The recent mid-term review of the economy also acknowledges that the fiscal health of the government is the main factor constraining growth. Jaswant Singh has also, on more than one occasion, voiced the same opinion. So, everyone has a right to ask why the government has not done anything to reverse the trend of rising expenditures and stagnant revenues. Of course, the failure to take appropriate action cannot be due to a lack of knowledge of what should be done because the main “culprits” are easily identified.
Government revenues have not been increasing sufficiently rapidly. Both tax and non-tax revenues have not kept pace with the growth of GDP. State tax revenues show a remarkably similar pattern. A major reason for the lower buoyancy of Central tax revenues has been the significant change in the composition of GDP. The services sector has become increasingly important. Unfortunately, this sector is relatively lightly taxed. The overall preference for dismantling tariff barriers along with policy-induced constraints on the expansion of imports have also meant that revenues from customs duties have not increased at a very rapid rate.
Much has been written about the need to supplement tax revenues by generating adequate non-tax revenues from public sector enterprises. Unfortunately, public sector enterprises continue to function inefficiently. And here, the record of state governments is even worse than that of the different Central governments. Given their failure to generate adequate returns on the vast amounts of capital employed in these enterprises, the only sensible solution would be to expedite the disinvestment exercise. This would have had at least two beneficial effects.
First, the proceeds from the sale of these enterprises could be utilized by the government for investment. Second, if the private sector indeed runs these enterprises more efficiently, then the resultant profits would be an additional source of private savings. But, as everyone knows, the entire disinvestment schedule has been upset because of opposition from some of our political masters.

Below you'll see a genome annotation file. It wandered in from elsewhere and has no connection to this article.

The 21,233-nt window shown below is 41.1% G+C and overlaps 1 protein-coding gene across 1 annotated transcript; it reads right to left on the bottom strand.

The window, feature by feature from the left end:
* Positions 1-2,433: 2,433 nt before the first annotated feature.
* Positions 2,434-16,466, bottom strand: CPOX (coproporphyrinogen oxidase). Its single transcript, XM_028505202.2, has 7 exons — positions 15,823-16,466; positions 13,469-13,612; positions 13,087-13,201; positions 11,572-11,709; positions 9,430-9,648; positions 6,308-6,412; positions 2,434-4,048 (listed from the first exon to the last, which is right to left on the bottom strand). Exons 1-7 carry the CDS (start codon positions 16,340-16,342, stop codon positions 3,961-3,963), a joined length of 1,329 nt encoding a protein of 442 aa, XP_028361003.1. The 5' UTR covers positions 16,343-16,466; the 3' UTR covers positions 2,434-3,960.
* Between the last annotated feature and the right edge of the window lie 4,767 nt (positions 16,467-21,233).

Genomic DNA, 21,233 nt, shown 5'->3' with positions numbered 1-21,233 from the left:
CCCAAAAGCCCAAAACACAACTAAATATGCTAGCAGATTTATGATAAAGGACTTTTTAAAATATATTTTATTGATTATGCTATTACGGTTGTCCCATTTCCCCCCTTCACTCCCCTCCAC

Governments must also curb all non-developmental expenditures. Government expenditures have shot up after the last pay commission awards. Despite the increase in government salaries, it was entirely possible for the government to contain the outflow on salaries by simply reducing the size of its work force.
Now that there are fewer government controls on economic activities, there is surely a potential for effecting large cuts in employees involved in regulatory activities. Moreover, no drastic measure such as actual retrenchment was necessary. The government could simply have taken advantage of the regular attrition due to retirements.
The other area where the government needs to tighten up is in the subsidies given under various heads. Many of these subsidies — the best example being the food subsidy under the public distribution system — are very poorly targeted. The lack of proper targeting means that the welfare justification for maintaining these subsidies no longer exists. Unfortunately, vested interests have always ruled the roost in India, and these interests have always opposed any change in the status quo.